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Luis on Tour: Cortina d'Ampezzo

on 2012-11-07

The last episode of the first season of our column "Luis on Tour" stops at the former Olympic ski jumping hill at Italian Cortina d'Ampezzo.

Luis on Tour: A ski jumping hill fan on the road

By Ski Jumping Hill Archive author and photographer Luis Holuch

Dear visitors!
This episode of my column „Luis on tour“ is a very special one. It is not a report of my visit, but more a comment and it is the last one of the first season. Cortina was the last Ski Jump I visited in year 2011. Of course, my column will continue with the visits of year 2012. You will get more information about that in a future info-text. But first of all, I wish you fun at reading with this episode!

Trampolino Olimpico Italia (K90, K55, K32, K20) in Cortina d'Ampezzo (Zuel)

Cortina d’Ampezzo is a well-known place in whole Europe. Most people know it because of its famous ski area at Tofana. Only a few people know, that the Olympic Games took place here in 1956 and that Cortina has a connection to Ski Jumping. Directly, Cortina has no connection to Ski Jumping, because the Ski Jumping Hill stands in Zuel, near to the main village. From north direction, you reach it by using the “Allemagna”, a street which was built by Benito Mussolini and who originally should be the direct line from Munich to Venice.

In the village Zuel di Sotto you have to turn left and then take the 2nd or 3rd street on the left side. If you take the first option, you’ll end at the outrun and stadium. The other option is a private street, which brings you to the inrun tower. This tower is a fantastic monument for itself. It must have been a great job by the architects from Bolzano-Bozen, which built it in 1956 and replaced the old timber inrun. Today, the colour of the tower, which was originally a strong white, turned to a dirty grey.

It is kind of a symbol for this facility. He is completely closed, so you do not have any access. This massive monument stands in the woods of the Ladino villages and is dying. Not a long time ago, it was said, that it should be destroyed, because the hill should be more vivid. But not in form of Ski Jumpers, but in form of more woods.

And also the stands are in a horrible shape. The timber is rotten and if one stays in front of the stands, he/she is afraid to walk up there, because everything seems very fragile. It looks like there exploded a bomb. Because of this, our visitation becomes quite short: We looked up the tower from both sides and also the stadium and the outrun, where, nowadays, football goals stand. In addition to all that, we visited the two smaller hills, which, actually, consist of the jump-offs. The rest is made by nature.

For me, it was a very shocking experience. I saw the Olympic Ski Jumping Hill of 1956, where the first world cup ever took place and where also James Bond 007 made a jump, runs to seed anywhere in Italy. The people in Cortina do not care about Ski Jumping and – following from that – about this patriarchal facility. They really focus on their noble ski area and forget the Olympic Hills.

It is remarkable, that most Italians do not really care about Ski Jumping. Of course, Ski Alpine Skiing is much popular, but – like here in Germany – the Italians had an Idol with Roberto Cecon, but there came up no youth jumpers, which continued the status of Italy in Ski Jumping. The recent jumpers are solid, but not more. It would be surely worthwile to have another facility in order; Maybe not in Cortina, because the infrastructure is not that good, but maybe another in the Dolomites or anywhere in North Italy.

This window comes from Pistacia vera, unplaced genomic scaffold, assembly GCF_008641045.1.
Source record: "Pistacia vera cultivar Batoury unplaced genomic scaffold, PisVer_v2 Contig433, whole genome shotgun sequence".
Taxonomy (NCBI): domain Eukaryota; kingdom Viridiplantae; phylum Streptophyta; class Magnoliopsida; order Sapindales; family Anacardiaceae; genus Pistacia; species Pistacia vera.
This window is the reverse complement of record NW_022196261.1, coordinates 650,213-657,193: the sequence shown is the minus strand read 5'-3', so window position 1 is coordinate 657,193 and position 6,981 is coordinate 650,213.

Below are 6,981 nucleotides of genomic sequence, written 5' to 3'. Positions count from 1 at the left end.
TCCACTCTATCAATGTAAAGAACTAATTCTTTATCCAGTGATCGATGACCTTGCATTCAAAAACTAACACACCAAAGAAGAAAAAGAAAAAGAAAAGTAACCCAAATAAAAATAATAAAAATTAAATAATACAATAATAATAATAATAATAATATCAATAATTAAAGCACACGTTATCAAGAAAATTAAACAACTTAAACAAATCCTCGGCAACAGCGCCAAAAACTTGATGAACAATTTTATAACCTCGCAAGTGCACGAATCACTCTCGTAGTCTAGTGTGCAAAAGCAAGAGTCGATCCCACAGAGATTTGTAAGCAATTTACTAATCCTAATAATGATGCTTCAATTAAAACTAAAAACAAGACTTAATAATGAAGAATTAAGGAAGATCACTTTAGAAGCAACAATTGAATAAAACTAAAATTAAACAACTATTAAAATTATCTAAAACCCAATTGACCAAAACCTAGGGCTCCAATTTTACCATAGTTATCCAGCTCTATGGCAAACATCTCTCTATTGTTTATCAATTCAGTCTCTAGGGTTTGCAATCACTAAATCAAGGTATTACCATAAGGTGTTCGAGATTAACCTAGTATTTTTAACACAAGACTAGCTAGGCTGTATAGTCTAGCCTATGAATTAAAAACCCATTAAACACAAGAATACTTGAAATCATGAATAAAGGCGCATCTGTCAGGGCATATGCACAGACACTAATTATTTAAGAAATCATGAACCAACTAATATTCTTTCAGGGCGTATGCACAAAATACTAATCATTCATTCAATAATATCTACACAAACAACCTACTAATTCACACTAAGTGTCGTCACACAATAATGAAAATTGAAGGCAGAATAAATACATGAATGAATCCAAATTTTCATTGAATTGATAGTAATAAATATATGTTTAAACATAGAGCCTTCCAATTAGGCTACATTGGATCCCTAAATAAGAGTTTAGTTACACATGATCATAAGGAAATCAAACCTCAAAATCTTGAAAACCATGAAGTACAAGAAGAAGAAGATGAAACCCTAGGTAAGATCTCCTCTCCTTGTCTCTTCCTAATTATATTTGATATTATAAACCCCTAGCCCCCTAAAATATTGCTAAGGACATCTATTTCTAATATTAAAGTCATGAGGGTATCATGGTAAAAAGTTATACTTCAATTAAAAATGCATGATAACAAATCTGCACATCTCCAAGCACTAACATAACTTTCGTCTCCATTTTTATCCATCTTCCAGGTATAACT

In my opinion, the hill should be renovated, to make sure, that the world cup comes back. It will not be a big work to do, because the slope is still in a good shape. You “only” have to renovate the tower and the stands. Probably, one can enlarge the hill by destroying the small hills. So there could maybe built a Large Hill.

That would be suitable and not a utopia. There are other places, where only stands a large hill, but there are big competitions. But unfortunately, this whish will be only a wish, because one can not expect an initiative by an investor or the Italian Ski Federation.

So, that’s it for that time and also for the first season. I hope you enjoyed reading, although the article had an other style. From this point, I would like to thank those people, who posted some comments concerning Cortina. By you guys, I had the idea to write the article in the way I did.

I wish all the best for you and I hope to publish soon the first parts of the 2nd season. But you will soon have an information text, where I will explain some things for the future. So, see you soon!

Luis Holuch

Ski Jumps:

ITA Cortina d'Ampezzo



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2)   Heiner   wrote on 2012-11-27 at 17:10:

Schöner Bericht, danke Luis

Mir blutet jedes Mal das Herz, wenn ich die Schanze von Cortina sehe. Ein wirkliches Monument der damaligen Zeit und es verfällt, verfällt, verfällt.
Ich kann mir auch nicht vorstellen, dass der italienische Verband in die Schanze investiert. Wenn man sieht, wie viele Zuschauer in Italien zu Weltcups oder zur WM kommen, dann wäre das vermessen.
Aber selbst wenn - den Turm würde ich auf keinen Fall ersetzen, der macht viel von dem Flair der Schanze aus.

1)   federico   wrote on 2012-11-08 at 11:39:


In dolomites another abandoned trampoline is on Passo Rolle (near San Martino di Castrozza). It is longer than 62 meters

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